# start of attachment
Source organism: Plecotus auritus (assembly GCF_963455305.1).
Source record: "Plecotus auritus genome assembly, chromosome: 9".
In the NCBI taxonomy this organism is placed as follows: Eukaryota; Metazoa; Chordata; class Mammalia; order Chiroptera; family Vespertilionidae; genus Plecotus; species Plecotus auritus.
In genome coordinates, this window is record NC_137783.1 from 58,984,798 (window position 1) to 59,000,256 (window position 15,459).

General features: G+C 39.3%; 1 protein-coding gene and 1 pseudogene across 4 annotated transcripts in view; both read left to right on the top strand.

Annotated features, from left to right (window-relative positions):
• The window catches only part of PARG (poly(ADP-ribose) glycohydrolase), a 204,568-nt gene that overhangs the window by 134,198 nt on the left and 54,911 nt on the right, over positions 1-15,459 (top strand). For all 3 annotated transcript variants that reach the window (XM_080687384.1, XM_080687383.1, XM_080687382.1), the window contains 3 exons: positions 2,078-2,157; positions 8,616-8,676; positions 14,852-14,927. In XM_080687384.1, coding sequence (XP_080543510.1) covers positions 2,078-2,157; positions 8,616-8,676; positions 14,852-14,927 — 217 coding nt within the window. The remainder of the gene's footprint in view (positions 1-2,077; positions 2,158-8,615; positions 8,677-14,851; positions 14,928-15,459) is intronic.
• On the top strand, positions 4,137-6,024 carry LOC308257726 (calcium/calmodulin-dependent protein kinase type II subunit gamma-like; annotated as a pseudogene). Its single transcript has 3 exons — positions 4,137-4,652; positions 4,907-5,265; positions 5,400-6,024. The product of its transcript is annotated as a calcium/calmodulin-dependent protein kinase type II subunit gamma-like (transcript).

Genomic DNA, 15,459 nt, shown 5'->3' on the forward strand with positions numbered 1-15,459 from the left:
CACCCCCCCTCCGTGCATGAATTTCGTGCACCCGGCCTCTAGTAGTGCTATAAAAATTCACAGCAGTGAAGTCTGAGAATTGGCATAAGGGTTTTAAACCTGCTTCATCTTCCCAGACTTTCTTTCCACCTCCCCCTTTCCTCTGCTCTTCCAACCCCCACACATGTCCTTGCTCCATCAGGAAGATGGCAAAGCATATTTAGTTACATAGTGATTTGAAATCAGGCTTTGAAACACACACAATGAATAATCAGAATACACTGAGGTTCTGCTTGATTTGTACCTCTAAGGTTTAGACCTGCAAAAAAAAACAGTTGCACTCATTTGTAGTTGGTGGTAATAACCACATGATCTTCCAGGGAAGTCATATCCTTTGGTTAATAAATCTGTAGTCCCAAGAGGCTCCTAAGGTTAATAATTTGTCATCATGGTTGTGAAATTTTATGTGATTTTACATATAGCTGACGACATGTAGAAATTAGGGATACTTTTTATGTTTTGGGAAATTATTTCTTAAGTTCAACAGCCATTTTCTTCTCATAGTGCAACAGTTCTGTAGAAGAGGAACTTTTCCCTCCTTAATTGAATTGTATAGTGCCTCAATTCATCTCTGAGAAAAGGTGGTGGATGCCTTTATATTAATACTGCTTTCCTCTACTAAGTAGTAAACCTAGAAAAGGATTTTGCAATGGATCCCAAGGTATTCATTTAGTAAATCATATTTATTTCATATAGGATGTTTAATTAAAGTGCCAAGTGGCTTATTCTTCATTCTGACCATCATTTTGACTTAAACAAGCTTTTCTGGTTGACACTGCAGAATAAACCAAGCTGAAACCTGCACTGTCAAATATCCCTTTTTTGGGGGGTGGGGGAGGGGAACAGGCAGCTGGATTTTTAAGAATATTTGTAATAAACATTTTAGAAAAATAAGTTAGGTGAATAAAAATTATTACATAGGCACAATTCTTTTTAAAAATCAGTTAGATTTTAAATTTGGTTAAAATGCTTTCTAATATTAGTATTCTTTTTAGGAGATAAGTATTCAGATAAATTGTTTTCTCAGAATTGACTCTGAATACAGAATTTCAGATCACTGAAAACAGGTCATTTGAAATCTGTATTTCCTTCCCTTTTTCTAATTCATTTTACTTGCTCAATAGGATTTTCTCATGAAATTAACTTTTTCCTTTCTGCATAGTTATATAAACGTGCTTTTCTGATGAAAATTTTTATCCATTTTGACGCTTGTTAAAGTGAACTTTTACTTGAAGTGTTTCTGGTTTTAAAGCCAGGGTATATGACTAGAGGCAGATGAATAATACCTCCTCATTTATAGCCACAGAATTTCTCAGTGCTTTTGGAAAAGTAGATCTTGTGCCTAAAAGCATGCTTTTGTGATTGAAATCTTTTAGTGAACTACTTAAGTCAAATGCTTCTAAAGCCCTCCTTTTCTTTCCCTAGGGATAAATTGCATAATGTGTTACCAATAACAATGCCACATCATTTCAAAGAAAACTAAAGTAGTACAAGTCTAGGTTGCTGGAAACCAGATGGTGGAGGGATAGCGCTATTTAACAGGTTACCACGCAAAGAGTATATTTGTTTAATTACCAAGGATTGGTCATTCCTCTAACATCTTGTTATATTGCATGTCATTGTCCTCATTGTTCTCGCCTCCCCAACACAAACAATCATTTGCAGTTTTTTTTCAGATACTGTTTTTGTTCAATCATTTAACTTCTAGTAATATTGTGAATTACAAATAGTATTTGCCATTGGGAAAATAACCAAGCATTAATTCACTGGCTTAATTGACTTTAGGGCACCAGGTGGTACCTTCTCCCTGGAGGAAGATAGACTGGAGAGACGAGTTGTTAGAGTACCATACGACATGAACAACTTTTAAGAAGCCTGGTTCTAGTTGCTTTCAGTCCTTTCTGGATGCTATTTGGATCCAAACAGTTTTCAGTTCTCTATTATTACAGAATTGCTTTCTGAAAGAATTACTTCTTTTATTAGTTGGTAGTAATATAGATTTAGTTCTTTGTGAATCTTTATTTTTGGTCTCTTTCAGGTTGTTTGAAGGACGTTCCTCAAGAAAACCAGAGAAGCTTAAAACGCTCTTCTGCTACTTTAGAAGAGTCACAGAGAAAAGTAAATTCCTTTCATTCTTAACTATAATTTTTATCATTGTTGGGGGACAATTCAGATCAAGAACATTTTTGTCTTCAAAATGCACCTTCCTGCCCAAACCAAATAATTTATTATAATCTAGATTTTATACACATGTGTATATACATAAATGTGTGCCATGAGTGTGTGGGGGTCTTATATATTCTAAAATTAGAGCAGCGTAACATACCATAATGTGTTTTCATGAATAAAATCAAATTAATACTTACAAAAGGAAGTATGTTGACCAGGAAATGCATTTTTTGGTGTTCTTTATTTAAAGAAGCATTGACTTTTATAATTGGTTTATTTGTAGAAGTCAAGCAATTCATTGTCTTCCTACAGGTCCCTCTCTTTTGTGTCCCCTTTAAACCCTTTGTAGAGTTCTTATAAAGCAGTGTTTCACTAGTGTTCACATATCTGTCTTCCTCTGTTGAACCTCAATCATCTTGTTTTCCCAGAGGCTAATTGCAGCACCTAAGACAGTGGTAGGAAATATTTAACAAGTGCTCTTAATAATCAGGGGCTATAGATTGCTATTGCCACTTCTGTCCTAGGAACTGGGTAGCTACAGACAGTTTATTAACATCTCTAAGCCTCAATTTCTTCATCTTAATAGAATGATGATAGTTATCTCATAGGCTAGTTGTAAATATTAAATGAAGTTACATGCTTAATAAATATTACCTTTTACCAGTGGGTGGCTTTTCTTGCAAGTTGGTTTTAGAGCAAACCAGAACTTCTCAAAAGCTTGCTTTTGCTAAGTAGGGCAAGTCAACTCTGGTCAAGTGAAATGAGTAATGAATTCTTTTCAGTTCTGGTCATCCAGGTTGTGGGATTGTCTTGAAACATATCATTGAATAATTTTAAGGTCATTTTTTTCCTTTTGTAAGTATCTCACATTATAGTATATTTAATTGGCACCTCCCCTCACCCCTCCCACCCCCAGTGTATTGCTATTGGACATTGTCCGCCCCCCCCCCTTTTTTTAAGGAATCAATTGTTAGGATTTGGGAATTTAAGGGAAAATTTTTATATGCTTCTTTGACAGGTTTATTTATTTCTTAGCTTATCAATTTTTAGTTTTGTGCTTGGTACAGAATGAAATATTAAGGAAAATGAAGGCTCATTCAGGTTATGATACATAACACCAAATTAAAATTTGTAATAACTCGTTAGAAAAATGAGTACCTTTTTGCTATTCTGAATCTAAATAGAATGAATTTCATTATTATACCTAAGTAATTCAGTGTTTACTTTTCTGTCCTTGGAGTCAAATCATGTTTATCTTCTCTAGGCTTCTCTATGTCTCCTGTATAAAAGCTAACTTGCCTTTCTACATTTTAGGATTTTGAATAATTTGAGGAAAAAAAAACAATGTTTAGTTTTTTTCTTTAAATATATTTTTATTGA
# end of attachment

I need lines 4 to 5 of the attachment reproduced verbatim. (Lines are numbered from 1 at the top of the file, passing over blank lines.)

In genome coordinates, this window is record NC_137783.1 from 58,984,798 (window position 1) to 59,000,256 (window position 15,459).

General features: G+C 39.3%; 1 protein-coding gene and 1 pseudogene across 4 annotated transcripts in view; both read left to right on the top strand.